Washington, D.C. – U.S. Senator Marco Rubio (R-FL), a member of the Senate Foreign Relations Committee and Co-Chair of the Congressional-Executive Commission on China (CECC), released the following statement today after the U.S. House of Representatives passed the Frank R. Wolf International Religious Freedom Act (H.R. 1150):
“America was founded in part by people fleeing religious persecution, and the U.S. has a moral responsibility to be a champion for oppressed people around the world. When it comes to universal human rights that must be respected, few are more fundamental to the human spirit than the freedom to live out your faith according to your conscience, without fear of persecution, violence or imprisonment. But this right is under assault in every corner of the globe, and we must do more to defend it and counter the vicious attacks on religious minorities. Every day, the headlines speak to the necessity of this legislation—a bombing targeting peaceful worshippers at a Cairo church over the weekend, another deadly self-immolation in Tibet last week, and a mob attack against a mosque belonging to Pakistan’s beleaguered Ahmadiyya community just yesterday. So I’m glad we were able to get this bill done this year, and I commend Congressman Chris Smith for his leadership in passing this legislation. I urge President Obama to sign it without delay.”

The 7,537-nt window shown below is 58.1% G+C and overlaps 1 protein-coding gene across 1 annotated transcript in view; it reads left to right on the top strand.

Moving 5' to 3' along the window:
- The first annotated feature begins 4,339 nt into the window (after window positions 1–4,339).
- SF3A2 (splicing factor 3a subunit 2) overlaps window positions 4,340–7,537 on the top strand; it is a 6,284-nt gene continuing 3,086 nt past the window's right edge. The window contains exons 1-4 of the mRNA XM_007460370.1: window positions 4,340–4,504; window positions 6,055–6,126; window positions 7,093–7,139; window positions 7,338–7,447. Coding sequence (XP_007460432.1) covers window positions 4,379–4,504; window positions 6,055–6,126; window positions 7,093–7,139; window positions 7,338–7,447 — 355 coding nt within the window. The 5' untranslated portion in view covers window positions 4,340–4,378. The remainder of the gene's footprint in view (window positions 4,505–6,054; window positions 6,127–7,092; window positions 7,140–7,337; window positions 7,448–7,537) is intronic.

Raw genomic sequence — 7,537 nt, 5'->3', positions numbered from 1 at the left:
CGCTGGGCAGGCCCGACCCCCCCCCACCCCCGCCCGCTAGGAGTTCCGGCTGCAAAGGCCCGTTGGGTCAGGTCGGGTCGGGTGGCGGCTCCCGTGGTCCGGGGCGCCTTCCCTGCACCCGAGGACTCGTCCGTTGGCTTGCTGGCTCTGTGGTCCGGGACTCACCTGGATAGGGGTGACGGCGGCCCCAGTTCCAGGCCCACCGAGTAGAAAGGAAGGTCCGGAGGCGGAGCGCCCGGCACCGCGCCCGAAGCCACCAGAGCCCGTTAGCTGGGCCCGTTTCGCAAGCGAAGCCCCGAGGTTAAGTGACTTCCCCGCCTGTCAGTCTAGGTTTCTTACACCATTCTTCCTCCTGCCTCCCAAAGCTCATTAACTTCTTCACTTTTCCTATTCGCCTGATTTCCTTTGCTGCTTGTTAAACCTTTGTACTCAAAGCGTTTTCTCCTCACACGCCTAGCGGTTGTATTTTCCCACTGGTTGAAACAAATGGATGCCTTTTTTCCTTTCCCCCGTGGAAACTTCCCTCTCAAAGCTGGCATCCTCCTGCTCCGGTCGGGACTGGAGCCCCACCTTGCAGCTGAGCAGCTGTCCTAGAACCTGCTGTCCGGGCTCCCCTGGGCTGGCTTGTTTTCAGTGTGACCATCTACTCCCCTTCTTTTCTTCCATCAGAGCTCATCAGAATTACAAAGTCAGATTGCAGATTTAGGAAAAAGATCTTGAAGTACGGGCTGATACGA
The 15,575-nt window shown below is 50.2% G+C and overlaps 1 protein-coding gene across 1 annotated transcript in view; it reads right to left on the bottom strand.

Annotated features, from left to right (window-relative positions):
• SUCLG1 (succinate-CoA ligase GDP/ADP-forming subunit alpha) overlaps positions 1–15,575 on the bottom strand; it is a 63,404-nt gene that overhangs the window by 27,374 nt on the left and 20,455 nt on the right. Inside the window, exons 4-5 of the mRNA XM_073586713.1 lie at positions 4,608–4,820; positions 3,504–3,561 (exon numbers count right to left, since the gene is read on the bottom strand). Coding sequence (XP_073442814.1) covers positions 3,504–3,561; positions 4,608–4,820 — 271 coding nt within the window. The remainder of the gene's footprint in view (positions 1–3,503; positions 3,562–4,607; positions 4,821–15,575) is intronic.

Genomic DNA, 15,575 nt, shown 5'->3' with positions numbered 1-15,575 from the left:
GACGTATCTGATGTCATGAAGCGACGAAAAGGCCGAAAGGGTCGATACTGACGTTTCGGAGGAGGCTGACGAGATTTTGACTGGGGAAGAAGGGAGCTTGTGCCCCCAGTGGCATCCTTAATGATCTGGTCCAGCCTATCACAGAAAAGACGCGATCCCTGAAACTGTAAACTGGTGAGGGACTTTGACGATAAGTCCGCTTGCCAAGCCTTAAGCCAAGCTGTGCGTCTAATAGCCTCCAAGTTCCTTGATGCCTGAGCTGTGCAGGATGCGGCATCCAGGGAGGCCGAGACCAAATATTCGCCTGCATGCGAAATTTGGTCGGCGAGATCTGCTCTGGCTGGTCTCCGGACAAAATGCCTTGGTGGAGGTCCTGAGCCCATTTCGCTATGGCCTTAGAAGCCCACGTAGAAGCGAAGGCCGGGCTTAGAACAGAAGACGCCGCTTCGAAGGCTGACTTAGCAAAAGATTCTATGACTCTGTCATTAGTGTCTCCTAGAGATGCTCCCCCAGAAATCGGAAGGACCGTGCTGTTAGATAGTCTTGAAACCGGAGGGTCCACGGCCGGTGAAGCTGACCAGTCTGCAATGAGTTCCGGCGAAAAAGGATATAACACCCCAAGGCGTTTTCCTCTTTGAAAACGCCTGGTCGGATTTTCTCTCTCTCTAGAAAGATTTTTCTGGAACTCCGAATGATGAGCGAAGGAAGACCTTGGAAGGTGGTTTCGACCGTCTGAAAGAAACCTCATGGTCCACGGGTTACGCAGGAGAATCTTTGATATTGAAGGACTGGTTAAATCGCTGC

The Senate passed the bill unanimously last week, and the House passed it today in a pro forma session. The bill strengthens and modernizes the International Religious Freedom Act of 1998, providing the State Department with new tools to counter the spread of violent extremism and promote and advance the universal human right of religious freedom around the world. In April, Rubio introduced the companion legislation to H.R. 1150 in the Senate with Senators Roy Blunt (R-MO) and John Cornyn (R-TX). The Senate Foreign Relations Committee passed an amended version unanimously last week.
Rubio has been a leading advocate of international religious freedom issues in the Senate, and played a central role in the reauthorization of the bipartisan, independent U.S. Commission on International Religious Freedom last year. In May, he visited Iraq and discussed the plight of the Christian community in Iraq and Syria with the Archbishop of Erbil, Iraq, and the Archbishop of the Syriac Orthodox Church in Mosul, Iraq.